On this week’s blog we are talking all things feet! More specifically, the toll pregnancy can have on your feet. I myself suffered from plantar fasciitis during pregnancy due to the weight gain. Unfortunately after my babies, my feet didn’t just shape back up and actually played a huge role in my chronic knee pain. After five years, I contacted a colleague of mine, Tony Bare, to make a custom pair of orthotics for me as a last ditch effort to help with my knee problems and wouldn’t you know….it helped tremendously! So this week, I bring you a guest blogger who knows a ton more about feet than I, Tony Bare and his trusty sidekick Amy Bare. Enjoy!
Walk into any pharmacy and you will likely find an entire aisle dedicated to the feet… things to soak your feet in, things to wrap your feet with, things to roll your feet across, pain relieving patches and a wide selection of shoe inserts. Who won’t you likely find in this aisle? Rarely a pregnant lady. Why? Pregnant ladies have been programmed to expect many aches, pains and traumatic bodily changes without complaint. Why is this such a common problem for pregnant women?
When you become pregnant your body starts secreting a hormone that makes your ligaments soften and stretch so your pelvis will stretch to allow your baby to be born. However, relaxin doesn’t just work on those ligaments…it works on all ligaments and the ligaments of your feet are no exception. Relaxin stays elevated for many months AFTER your baby is born and longer if you continue breast feeding.
Your feet are carrying you and your baby around, so the greater the load the more the ligaments will stretch out and the more of a beating your feet will take. The evil part of weight gain is that it goes on for another 2 years or so after the baby is born because you continue carrying her around on a hip or in a carrier because it is just more convenient than herding cats.
Towards the end of pregnancy your gait pattern changes and more so as the baby drops…you know that pregnancy waddle. The extra sideways motion is extra bad for your feet which are really designed to move you forward more than anything. This also gets worse after the baby is born if you carry her on your hips it changes your gait in a very asymmetrical pattern (wearing the baby is better for your physics.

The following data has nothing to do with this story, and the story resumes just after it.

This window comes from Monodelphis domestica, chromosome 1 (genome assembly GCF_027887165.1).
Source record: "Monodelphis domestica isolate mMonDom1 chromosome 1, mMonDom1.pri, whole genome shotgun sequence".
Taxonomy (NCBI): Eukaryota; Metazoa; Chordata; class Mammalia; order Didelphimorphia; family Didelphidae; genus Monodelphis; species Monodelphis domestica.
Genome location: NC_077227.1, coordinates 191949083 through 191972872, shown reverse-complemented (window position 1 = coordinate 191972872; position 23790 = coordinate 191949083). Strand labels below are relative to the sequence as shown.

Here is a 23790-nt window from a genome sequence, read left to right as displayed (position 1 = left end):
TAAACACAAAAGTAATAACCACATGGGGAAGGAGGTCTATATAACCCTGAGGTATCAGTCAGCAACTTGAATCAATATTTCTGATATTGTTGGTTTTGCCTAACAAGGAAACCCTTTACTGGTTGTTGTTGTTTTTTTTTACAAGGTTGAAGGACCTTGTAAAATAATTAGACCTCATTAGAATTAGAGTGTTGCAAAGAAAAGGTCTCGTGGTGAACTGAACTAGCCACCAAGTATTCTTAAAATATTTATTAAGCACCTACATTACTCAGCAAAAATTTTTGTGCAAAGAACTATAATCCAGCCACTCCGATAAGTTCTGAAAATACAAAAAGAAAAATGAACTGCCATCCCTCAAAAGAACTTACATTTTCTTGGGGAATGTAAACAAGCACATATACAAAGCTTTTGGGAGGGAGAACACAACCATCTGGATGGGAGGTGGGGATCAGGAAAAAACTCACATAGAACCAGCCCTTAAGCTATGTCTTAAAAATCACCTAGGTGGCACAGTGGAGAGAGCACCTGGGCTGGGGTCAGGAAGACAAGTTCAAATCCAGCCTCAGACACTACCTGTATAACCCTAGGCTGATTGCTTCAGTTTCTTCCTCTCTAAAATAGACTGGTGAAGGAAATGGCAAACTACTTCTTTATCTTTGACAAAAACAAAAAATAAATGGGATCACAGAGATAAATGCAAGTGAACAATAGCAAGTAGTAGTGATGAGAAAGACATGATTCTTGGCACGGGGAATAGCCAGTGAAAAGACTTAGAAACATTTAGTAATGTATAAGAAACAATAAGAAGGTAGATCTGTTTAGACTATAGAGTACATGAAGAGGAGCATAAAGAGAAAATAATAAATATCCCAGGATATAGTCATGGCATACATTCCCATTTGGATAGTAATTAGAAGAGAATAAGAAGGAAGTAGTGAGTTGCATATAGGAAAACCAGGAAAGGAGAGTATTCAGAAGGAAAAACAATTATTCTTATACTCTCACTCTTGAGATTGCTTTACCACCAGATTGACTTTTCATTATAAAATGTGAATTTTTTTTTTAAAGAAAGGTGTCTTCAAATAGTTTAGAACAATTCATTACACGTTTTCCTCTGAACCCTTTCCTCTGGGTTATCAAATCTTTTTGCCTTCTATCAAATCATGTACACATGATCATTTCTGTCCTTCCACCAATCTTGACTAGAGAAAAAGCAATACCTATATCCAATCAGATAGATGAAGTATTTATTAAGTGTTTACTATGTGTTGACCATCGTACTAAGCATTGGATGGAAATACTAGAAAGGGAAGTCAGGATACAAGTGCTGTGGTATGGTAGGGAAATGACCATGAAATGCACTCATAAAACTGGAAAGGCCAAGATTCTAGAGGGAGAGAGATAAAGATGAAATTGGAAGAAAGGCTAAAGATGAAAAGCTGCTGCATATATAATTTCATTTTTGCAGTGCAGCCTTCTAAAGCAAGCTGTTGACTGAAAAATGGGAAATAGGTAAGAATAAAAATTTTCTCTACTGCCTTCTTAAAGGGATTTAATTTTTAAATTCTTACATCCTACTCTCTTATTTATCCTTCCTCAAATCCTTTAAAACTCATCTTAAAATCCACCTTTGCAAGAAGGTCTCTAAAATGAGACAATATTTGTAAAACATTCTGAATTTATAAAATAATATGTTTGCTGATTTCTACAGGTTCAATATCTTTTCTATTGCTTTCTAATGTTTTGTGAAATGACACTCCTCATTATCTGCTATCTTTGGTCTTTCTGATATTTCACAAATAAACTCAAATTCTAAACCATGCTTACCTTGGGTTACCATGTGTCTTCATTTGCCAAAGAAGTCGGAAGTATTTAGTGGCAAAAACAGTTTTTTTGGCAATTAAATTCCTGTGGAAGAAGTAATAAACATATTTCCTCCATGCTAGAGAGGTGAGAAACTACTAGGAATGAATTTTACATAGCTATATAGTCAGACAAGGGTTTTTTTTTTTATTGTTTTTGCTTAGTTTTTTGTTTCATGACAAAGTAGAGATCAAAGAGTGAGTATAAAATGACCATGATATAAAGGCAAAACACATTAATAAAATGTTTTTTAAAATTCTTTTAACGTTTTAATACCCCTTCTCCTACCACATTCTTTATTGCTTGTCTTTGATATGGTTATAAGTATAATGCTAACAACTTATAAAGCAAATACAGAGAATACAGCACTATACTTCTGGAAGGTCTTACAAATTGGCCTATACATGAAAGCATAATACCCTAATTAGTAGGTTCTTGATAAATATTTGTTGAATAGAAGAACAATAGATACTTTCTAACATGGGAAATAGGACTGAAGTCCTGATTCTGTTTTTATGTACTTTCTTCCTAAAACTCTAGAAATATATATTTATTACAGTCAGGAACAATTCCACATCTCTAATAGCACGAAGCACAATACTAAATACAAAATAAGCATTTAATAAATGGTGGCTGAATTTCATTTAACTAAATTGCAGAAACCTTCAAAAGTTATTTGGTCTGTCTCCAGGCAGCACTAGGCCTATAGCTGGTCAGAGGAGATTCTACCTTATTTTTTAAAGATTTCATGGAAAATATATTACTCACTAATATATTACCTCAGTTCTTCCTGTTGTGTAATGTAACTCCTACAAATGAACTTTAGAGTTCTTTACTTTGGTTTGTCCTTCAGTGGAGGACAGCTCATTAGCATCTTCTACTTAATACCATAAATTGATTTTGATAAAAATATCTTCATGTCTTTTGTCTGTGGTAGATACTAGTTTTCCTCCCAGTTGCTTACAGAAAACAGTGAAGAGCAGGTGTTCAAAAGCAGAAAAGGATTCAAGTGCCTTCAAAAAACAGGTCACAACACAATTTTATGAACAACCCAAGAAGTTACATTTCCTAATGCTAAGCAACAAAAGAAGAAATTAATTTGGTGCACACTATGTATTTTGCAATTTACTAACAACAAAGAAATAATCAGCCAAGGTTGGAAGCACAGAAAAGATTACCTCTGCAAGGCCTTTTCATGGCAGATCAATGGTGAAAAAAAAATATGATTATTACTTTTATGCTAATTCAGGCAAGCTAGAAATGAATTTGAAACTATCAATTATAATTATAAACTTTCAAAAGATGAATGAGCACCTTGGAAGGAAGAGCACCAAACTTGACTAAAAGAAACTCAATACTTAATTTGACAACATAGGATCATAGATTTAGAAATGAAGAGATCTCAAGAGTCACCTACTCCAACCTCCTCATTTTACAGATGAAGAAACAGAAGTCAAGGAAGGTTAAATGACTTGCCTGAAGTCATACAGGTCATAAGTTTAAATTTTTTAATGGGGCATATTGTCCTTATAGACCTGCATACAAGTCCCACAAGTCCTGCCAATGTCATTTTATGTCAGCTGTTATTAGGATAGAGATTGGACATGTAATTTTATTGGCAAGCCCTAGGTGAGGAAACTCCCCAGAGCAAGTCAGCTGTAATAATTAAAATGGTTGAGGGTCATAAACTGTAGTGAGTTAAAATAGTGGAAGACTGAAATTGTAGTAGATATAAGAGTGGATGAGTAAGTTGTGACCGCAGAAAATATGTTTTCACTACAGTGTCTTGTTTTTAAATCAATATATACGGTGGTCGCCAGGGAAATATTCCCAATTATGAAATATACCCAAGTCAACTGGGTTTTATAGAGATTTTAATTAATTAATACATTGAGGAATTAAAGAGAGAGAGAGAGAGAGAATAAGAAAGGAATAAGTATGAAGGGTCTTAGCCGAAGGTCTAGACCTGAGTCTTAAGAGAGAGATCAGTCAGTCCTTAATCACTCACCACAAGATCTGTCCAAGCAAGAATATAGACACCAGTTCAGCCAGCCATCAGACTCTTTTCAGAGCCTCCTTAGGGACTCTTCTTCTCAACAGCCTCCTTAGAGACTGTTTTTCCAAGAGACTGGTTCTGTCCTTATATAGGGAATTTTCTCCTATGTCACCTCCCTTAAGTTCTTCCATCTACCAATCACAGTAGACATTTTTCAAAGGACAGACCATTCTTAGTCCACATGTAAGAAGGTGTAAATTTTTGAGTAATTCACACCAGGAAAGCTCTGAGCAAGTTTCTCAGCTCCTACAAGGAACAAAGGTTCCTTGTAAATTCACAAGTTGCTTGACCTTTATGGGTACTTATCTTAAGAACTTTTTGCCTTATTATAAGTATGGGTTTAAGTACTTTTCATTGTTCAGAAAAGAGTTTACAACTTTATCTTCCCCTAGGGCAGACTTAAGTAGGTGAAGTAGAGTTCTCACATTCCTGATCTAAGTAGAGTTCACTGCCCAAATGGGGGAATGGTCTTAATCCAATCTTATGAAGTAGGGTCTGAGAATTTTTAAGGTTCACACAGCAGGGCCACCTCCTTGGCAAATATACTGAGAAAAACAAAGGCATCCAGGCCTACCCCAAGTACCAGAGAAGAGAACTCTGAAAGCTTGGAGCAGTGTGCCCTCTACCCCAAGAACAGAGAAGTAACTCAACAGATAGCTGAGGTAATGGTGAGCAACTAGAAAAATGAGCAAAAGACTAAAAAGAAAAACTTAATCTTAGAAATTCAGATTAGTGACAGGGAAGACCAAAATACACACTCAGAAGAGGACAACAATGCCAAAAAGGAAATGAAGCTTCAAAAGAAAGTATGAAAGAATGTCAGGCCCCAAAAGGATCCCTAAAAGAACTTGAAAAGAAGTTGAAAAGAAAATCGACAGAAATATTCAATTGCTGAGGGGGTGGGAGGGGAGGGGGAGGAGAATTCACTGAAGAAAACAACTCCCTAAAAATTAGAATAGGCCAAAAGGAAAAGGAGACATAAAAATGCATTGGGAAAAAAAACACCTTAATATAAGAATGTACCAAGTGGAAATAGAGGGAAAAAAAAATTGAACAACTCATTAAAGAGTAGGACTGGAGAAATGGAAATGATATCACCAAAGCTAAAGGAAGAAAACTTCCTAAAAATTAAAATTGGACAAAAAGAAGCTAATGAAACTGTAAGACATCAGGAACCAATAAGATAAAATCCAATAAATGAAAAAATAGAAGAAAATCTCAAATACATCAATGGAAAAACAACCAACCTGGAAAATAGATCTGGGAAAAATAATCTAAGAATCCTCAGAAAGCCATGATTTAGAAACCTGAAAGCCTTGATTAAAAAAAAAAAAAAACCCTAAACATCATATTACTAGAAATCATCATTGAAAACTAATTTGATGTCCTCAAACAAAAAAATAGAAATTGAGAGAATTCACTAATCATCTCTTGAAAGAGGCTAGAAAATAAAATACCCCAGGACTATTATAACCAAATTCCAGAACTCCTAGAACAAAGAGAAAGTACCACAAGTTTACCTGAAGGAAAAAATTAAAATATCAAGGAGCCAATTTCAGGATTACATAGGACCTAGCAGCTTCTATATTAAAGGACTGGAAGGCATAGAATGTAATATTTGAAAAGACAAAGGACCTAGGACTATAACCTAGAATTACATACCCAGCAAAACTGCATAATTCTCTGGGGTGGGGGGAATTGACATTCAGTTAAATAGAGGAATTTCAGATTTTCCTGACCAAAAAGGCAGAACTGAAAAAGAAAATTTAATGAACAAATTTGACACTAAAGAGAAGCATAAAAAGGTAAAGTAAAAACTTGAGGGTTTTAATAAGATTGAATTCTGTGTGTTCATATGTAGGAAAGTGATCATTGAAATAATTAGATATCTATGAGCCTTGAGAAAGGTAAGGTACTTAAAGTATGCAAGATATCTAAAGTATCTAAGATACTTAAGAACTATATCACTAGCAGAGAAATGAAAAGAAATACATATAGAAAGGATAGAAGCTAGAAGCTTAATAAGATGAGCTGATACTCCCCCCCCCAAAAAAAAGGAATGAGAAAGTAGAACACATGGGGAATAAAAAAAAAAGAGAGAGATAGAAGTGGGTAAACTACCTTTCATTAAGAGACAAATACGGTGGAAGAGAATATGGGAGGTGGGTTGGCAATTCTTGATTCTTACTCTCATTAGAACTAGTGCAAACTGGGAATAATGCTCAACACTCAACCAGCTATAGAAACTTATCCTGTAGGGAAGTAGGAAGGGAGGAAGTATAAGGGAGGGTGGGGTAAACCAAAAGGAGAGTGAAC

The worst kind of walking you can do is the kind of walking that is very choppy and broken up with frequent changes of direction, starts and stops. What mom doesn’t spend her day walking around in circles and back and forth and sometimes upsides down? The best walking is to take the baby in a stroller and go for a walk outside where you don’t have to worry about the starts/stops/changing directions that happens constantly at home.
Many women do all the above barefoot, in slippers or maybe flipflops…but rarely in any kind of supportive shoe. Do yourself a favor and get a supportive pair of house shoes and maybe inserts. Have you ever wonder why some moms talk about their feet growing an extra size during pregnancy/postpartum? This is due to the stretching and strain on your ligaments during this time.
Tony has a Doctorate of Physical therapy and was the Army’s foot/ankle expert for almost 15 years and teaches that material to physical therapists across the country in his course: Thinking On Your Feet.
Amy was self-employed as a fitness franchise owner for 5 years, owning the largest pre and postnatal fitness program in the country and is certified to teach multiple fitness class formats and is a certified running coach. She also certified as a birth doula and childbirth educator and taught childbirth education classes and attended births in order to help the mothers have a more comfortable birthing experience. In addition to being a wife and mama to three, Amy is also very active and enjoys exercise and although now “retired” from running and has completed five full marathons.
Tony and Amy completed hundreds of evaluations on post-partum moms. This rare opportunity to evaluate so many mom’s in such a short period of time allowed him to recognize consistencies that might have taken 20 years of regular clinical work to accumulate.